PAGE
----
9) Contaminated equipment that is reusable should be cleaned of visible organic material, placed in an impervious container, and returned to central hospital supply or some other designated place for decontamination and reprocessing
10) Instruments and other reusable equipment used in performing invasive procedures should be disinfected and sterilized as follows:
-Enter the patient's vascular system or other normally sterile areas of the body: sterilized before being used for each patient.
-Touch intact mucous membranes, but do not penetrate body surfaces: sterilized when possible or undergo high-level disinfection
-Do not touch patient or touch intact skin: cleaned with detergent
11) Body fluids to which universal precautions always apply are as follows: blood, serum/plasma, semen, vaginal secretions, cerebrospinal fluid, vitreous fluid, peritoneal fluid, amniotic fluid, and wound exudates
12) Body fluids to which universal precautions apply only when blood is visible: sweat, tears, sputum, saliva, nasal secretions, feces, urine, vomitus, and breast milk
1) Set the image capture software to record for fluorescein angiography. This sets the camera and computer to process the image in black and white and raises the ISO setting because the fluorescein filters absorb a lot of light
2) Set the flash intensity to the level used for color photography
3) Introduce the green or "red free" filter into the light path
4) Position the patient at the camera and take a stereo photograph of the area to be studied with the green filter in place
5) Set the image software and camera to its fluorescein angiography settings. This may automatically increase the flash output to the level required, or you may have to change the settings manually
6) When the needle is correctly inserted into the patient's vein, check the patient's head position and viewing through the camera's viewfinder, to again ensure proper alignment and focus
7) Initiate the rapid injection of the fluorescein and simultaneously activate the timer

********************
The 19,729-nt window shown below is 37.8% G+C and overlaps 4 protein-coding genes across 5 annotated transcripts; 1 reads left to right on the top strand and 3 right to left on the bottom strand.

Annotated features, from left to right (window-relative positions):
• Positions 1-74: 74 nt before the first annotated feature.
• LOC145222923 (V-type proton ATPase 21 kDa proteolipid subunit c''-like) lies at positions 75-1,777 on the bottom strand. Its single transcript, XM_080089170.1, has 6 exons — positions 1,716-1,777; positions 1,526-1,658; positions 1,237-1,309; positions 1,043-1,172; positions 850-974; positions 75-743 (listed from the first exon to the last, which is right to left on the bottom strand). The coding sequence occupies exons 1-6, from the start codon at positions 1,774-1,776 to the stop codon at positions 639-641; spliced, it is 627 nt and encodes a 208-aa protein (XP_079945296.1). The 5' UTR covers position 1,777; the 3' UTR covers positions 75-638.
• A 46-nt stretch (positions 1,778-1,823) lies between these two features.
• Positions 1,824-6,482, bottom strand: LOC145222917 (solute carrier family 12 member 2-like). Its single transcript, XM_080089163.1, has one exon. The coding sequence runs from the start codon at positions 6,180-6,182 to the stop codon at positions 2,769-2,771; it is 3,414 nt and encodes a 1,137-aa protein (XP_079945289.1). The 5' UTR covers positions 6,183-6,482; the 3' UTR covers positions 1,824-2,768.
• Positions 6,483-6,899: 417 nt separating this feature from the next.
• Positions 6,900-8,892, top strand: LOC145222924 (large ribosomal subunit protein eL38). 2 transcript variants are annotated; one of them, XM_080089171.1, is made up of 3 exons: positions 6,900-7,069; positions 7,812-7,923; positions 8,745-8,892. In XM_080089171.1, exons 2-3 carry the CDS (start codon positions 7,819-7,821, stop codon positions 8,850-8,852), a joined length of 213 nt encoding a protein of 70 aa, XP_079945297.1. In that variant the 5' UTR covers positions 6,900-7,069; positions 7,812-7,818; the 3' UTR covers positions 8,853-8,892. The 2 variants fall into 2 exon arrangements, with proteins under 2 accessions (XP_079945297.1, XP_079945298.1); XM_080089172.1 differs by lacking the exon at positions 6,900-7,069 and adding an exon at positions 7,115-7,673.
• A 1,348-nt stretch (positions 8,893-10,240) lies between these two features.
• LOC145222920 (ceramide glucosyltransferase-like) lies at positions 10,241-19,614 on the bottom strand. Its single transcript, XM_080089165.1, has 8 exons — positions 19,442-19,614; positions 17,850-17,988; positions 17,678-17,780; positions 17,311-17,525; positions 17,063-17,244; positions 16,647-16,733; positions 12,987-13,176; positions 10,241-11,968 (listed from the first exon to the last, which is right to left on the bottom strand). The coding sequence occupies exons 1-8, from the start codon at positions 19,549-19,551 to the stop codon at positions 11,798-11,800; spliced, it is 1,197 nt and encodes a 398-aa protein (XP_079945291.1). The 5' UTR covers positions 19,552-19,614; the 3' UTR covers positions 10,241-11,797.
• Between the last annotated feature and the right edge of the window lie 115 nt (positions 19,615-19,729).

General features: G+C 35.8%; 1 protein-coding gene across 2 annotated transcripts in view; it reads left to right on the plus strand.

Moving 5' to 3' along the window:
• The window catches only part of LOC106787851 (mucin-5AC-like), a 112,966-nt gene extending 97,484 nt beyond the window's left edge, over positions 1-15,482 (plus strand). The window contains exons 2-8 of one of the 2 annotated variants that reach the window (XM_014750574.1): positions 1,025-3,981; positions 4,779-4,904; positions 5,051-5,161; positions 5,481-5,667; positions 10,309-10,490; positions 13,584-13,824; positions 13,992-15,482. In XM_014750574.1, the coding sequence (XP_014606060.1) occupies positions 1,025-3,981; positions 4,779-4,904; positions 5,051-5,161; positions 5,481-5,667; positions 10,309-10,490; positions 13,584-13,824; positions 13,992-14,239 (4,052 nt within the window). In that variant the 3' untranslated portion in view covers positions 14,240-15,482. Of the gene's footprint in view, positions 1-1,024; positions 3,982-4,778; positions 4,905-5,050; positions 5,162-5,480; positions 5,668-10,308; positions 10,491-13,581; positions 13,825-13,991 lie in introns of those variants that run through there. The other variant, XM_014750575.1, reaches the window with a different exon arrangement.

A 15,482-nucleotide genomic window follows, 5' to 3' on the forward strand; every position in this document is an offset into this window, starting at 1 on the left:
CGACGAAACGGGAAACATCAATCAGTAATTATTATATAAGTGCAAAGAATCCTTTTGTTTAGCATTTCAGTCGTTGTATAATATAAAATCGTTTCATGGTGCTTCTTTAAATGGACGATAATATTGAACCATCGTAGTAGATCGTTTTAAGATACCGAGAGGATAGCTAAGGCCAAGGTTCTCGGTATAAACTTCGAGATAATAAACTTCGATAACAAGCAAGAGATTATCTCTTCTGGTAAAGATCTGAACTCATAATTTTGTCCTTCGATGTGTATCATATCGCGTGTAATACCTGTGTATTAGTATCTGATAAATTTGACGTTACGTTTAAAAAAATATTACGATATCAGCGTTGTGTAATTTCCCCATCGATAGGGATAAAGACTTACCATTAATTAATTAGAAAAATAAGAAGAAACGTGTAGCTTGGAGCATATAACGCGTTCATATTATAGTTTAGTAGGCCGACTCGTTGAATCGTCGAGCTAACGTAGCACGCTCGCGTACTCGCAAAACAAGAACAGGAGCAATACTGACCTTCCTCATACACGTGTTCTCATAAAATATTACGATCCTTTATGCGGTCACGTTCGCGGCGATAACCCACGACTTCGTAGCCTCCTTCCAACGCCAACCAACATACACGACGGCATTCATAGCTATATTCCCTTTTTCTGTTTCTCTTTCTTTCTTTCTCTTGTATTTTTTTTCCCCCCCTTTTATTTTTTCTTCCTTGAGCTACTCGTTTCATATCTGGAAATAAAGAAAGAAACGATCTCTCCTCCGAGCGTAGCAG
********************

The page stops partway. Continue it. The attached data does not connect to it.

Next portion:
8) At 5-7 seconds following the start of the injection, the exposure sequence should commence.
Arm-to-eye circulation in adults: 8-15 seconds, 4-7 seconds in a child
9) After the rapid-sequence documentation of the initial circulation of fluorescein through the full arteriovenous phase, the frequency of exposures can be reduced considerably because further development in the angiographic pattern occurs more slowly beyond this point
10) Intermediate or recirculation phase: photographs should be taken at approximately 1-3 minutes after injection
11) A late photograph, approximately 8 minutes after injection, is also recommended. Certain conditions ae not delineated until this point
-Healthy recocognition of the imporance of autonomy: the right of people to make their own decisions about what they will and will not allow
-Informed consent represents a partnership between medical professionals and their patients
-Doctors have a fiduciary duty to ensure that each patient understands the treatment recommendations
-The obligation of the physician remains to at least attempt to demonstrate that the patient does indeed have some comprehension of the meical plan
-More than just a signed paper "consent form"; process, documented in the patient's health record wherein the physcian or trained delegate educates the ptient and asks for his/her participation in the decision-making process
-If the medical encounter is to involve aspects of risk, in particular risks of bodily harm as in surgery of laser treatment, then formal informed consent, preferably documented by the patient's signature, is required
-The eye doctor must infor the patient of all common risks, no matter how small (including those that might result not only in changes in function but also appearance), and also serious risks, no matter how uncommon.
-Comprehension is another foundation of informed consent. Patients may refuse treatment, even if their decision will result in death or blindness if they are deemed to have the capacity to do so
-If the decision-making capacity of the patient is in question, a substitute decision maker must be found
-Even when the patient is deemed capable, the ophthalmologist must ensure that the necessary information for decision making is presented in an understandable way.
-The patient must be given the opportunity to ask questions and receive answers before making a voluntary decision without influence or coercion.